Pay It Forward
- No Rating Available
It’s a premise with promise. A seventh-grade teacher challenges his students to change the world. One does by creating an altruistic domino effect called Pay It Forward. The rules are simple: 1) It has to be something big that really helps people, 2) It must be something they can’t do for themselves, and 3) The benefactor has to aid three other people in need. Sounds great. Touched by an Angel with an all-star cast? Sadly, no.
Osment plays Trevor, an aw-shucks 11-year-old who lives on the outskirts of Las Vegas with his mom (Hunt), a brusque, promiscuous alcoholic who works at a casino by day and a strip club by night. One of Trevor’s good deeds involves fixing her up with his teacher, Mr. Simonet (Spacey), a fastidious loner as badly scarred physically as his mother is emotionally. After a rough start, the couple come to grips with their issues—in bed.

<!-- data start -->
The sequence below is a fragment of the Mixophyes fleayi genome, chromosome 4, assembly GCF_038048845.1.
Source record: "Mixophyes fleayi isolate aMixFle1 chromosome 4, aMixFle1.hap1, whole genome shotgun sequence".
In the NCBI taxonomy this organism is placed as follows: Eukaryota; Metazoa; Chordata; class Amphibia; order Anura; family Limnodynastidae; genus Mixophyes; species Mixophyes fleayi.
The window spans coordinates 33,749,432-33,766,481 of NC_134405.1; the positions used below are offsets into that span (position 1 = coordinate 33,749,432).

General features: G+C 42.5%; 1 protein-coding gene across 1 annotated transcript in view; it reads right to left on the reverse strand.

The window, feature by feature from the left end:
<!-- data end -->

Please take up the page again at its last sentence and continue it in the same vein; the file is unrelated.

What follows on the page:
Sexual immorality is just one problem with Pay It Forward. Frequent profanity is another (even Osment utters a few choice words). Furthermore, the filmmakers create the seediest backdrop possible for Trevor’s nobility. Vagrants. Drug and alcohol abusers. Knife-wielding kids. Despite good points about forgiveness, the fallout from addiction and the need to reach out to struggling strangers, the message is humanistic. God has no place in the recovery of individuals or society. And the final act is tragic. What could’ve been the feel-good movie of the year evolves as if written by a twelve-stepping descendent of Theodore Dreiser.
Simonet asks his bright-eyed social studies class, "What if the world is a big disappointment?" Answer: They’ll feel like I did after watching this film.
Crude or Profane Language
Drug and Alcohol Content
Other Negative Elements
Other Belief Systems
Readability Age Range
Kevin Spacey, Helen Hunt, Haley Joel Osment, Jay Mohr, Angie Dickinson
Mimi Leder ( )